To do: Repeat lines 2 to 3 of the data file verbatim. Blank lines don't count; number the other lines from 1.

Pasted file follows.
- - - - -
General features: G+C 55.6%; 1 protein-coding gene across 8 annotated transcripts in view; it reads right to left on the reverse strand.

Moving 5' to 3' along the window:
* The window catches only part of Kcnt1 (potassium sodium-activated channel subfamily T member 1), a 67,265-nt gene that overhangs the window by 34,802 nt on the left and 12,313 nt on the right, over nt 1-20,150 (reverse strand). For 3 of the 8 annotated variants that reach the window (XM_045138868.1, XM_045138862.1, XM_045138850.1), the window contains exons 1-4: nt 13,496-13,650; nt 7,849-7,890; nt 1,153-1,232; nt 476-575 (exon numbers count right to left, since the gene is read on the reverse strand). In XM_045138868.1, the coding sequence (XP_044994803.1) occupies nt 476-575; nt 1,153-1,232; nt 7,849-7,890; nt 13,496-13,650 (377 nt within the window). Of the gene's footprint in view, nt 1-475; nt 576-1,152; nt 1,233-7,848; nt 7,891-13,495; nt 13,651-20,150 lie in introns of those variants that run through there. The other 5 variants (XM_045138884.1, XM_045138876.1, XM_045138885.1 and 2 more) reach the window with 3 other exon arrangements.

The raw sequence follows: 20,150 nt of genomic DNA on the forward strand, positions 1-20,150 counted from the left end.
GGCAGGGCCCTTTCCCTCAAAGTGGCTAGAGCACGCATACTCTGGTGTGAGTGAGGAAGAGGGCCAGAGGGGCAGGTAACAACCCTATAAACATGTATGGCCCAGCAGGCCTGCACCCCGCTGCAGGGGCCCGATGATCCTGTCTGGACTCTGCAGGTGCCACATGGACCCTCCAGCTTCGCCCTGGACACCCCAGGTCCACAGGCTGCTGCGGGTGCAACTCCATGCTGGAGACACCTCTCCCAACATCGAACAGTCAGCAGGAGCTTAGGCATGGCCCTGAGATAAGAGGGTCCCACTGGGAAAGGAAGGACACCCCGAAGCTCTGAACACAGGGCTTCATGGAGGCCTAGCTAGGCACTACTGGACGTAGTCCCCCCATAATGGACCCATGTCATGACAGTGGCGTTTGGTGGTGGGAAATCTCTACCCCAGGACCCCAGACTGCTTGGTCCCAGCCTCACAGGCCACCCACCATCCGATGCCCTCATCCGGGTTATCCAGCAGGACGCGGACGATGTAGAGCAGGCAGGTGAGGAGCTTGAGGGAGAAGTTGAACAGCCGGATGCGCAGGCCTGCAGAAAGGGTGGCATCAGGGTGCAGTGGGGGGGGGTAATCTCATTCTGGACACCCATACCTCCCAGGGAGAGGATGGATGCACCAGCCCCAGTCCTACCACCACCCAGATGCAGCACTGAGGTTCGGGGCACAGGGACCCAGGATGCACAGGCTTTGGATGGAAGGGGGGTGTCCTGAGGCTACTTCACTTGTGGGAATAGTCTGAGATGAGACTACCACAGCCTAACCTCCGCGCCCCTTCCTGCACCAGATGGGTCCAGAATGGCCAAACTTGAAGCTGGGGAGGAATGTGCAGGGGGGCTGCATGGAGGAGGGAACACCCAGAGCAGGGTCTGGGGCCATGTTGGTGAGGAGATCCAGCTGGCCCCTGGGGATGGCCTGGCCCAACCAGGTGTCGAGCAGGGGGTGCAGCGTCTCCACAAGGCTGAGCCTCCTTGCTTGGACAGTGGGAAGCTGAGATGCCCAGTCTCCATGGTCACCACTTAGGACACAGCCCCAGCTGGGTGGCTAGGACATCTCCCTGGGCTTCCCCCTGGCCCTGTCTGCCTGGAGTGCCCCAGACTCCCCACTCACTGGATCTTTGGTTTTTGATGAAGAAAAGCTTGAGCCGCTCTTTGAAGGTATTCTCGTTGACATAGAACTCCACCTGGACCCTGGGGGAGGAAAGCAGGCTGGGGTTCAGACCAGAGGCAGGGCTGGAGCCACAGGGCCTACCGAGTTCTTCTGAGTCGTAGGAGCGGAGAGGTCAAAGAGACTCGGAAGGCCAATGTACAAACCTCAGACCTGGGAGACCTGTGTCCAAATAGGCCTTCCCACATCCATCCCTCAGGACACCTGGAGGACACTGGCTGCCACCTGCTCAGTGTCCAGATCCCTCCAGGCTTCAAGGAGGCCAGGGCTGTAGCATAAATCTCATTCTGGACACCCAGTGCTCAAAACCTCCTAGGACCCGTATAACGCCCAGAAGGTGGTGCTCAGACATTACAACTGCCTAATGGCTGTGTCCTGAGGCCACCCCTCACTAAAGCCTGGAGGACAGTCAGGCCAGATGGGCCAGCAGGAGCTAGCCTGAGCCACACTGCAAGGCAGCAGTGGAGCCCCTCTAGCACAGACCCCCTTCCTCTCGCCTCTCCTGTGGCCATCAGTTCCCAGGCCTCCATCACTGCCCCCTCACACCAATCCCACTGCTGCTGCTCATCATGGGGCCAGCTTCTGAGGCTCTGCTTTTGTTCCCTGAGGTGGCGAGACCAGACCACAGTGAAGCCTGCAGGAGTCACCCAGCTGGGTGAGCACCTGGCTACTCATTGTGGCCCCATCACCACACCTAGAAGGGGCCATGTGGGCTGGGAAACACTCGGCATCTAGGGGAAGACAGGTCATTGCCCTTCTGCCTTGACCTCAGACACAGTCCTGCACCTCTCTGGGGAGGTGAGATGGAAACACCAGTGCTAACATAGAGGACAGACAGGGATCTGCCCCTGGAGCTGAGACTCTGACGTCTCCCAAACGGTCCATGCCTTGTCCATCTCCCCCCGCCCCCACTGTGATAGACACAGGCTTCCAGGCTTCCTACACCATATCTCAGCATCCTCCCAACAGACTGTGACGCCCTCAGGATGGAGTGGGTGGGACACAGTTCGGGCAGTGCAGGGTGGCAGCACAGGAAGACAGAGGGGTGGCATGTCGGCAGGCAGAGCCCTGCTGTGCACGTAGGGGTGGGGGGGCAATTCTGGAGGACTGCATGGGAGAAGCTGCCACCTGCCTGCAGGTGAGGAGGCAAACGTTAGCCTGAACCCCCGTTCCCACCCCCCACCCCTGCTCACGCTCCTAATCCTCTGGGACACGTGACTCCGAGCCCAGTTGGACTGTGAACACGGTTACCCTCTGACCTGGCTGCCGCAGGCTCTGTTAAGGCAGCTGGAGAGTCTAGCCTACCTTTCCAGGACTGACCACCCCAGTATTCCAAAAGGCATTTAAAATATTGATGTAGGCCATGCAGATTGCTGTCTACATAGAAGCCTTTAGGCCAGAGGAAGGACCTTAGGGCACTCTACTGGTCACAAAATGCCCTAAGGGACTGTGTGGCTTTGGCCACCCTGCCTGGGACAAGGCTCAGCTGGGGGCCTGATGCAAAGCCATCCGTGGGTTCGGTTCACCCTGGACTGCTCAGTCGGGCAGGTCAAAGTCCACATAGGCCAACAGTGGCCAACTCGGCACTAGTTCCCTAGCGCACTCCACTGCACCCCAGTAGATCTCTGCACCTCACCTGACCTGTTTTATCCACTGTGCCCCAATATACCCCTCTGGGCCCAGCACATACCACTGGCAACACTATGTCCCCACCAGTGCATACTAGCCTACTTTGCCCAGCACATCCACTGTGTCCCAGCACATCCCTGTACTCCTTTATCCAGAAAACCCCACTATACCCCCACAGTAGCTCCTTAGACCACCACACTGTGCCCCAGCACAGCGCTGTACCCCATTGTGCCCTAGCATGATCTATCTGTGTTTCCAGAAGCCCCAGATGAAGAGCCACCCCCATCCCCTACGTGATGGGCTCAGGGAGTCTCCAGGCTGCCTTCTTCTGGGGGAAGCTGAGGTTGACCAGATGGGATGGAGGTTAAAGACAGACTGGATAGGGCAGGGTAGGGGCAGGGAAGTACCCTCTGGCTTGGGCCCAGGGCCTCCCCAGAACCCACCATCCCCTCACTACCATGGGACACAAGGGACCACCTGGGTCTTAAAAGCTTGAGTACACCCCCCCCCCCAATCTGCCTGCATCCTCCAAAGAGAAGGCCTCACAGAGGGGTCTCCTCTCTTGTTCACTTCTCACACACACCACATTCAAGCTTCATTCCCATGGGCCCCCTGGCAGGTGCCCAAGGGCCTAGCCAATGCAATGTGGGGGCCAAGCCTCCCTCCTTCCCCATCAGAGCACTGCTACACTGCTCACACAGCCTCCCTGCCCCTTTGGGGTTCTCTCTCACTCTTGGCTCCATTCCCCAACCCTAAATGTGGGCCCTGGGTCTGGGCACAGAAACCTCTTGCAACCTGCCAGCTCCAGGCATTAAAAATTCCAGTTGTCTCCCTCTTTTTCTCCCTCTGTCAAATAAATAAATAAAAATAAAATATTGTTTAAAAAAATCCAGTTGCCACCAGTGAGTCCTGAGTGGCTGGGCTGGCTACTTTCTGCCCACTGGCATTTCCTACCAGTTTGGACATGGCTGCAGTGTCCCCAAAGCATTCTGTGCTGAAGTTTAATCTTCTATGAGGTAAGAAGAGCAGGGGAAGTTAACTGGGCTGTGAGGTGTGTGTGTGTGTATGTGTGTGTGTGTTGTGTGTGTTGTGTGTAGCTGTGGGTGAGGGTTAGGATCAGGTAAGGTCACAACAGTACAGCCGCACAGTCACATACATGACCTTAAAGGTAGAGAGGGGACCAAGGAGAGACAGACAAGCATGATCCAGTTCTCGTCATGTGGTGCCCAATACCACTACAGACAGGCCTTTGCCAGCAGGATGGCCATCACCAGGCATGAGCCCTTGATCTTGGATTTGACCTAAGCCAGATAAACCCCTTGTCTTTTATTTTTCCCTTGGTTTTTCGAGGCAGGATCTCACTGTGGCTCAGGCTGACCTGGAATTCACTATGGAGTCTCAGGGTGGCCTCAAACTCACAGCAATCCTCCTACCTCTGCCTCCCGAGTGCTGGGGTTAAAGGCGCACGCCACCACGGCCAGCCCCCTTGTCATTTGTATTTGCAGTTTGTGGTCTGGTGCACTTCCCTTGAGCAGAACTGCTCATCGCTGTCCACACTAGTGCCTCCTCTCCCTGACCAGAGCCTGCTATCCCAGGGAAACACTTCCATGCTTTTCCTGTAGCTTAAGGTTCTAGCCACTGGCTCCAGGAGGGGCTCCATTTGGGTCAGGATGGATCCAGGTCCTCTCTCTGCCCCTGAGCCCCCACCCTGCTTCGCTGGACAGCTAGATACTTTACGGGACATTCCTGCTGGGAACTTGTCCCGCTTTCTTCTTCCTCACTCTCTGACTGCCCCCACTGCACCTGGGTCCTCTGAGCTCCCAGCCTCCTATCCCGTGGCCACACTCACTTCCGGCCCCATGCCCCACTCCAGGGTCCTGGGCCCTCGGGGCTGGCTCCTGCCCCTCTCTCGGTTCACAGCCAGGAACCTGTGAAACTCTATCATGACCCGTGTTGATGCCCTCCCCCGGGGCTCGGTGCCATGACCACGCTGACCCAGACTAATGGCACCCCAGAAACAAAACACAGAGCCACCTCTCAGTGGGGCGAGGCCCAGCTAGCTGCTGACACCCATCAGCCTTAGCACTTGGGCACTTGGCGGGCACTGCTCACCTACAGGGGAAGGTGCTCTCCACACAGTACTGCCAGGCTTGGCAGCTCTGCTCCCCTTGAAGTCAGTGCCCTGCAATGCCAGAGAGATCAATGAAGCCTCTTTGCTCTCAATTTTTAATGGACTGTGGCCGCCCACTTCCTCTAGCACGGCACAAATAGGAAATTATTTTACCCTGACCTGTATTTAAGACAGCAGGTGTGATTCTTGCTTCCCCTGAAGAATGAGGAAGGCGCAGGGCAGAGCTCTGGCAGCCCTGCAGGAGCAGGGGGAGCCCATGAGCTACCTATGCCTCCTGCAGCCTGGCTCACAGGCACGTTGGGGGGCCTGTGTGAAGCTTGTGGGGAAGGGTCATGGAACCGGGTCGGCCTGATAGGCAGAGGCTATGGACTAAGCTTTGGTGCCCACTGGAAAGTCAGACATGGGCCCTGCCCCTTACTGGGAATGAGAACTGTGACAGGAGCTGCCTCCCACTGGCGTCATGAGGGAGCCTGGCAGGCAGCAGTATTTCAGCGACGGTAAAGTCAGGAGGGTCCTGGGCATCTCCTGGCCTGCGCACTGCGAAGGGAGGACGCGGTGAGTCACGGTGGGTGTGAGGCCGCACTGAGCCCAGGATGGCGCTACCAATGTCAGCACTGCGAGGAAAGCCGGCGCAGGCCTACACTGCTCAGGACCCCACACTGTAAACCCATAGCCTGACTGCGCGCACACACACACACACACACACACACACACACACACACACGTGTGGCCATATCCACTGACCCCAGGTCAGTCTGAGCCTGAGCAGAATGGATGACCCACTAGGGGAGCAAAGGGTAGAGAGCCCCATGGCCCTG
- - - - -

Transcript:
Moving 5' to 3' along the window:
* The window catches only part of Kcnt1 (potassium sodium-activated channel subfamily T member 1), a 67,265-nt gene that overhangs the window by 34,802 nt on the left and 12,313 nt on the right, over nt 1-20,150 (reverse strand). For 3 of the 8 annotated variants that reach the window (XM_045138868.1, XM_045138862.1, XM_045138850.1), the window contains exons 1-4: nt 13,496-13,650; nt 7,849-7,890; nt 1,153-1,232; nt 476-575 (exon numbers count right to left, since the gene is read on the reverse strand). In XM_045138868.1, the coding sequence (XP_044994803.1) occupies nt 476-575; nt 1,153-1,232; nt 7,849-7,890; nt 13,496-13,650 (377 nt within the window). Of the gene's footprint in view, nt 1-475; nt 576-1,152; nt 1,233-7,848; nt 7,891-13,495; nt 13,651-20,150 lie in introns of those variants that run through there. The other 5 variants (XM_045138884.1, XM_045138876.1, XM_045138885.1 and 2 more) reach the window with 3 other exon arrangements.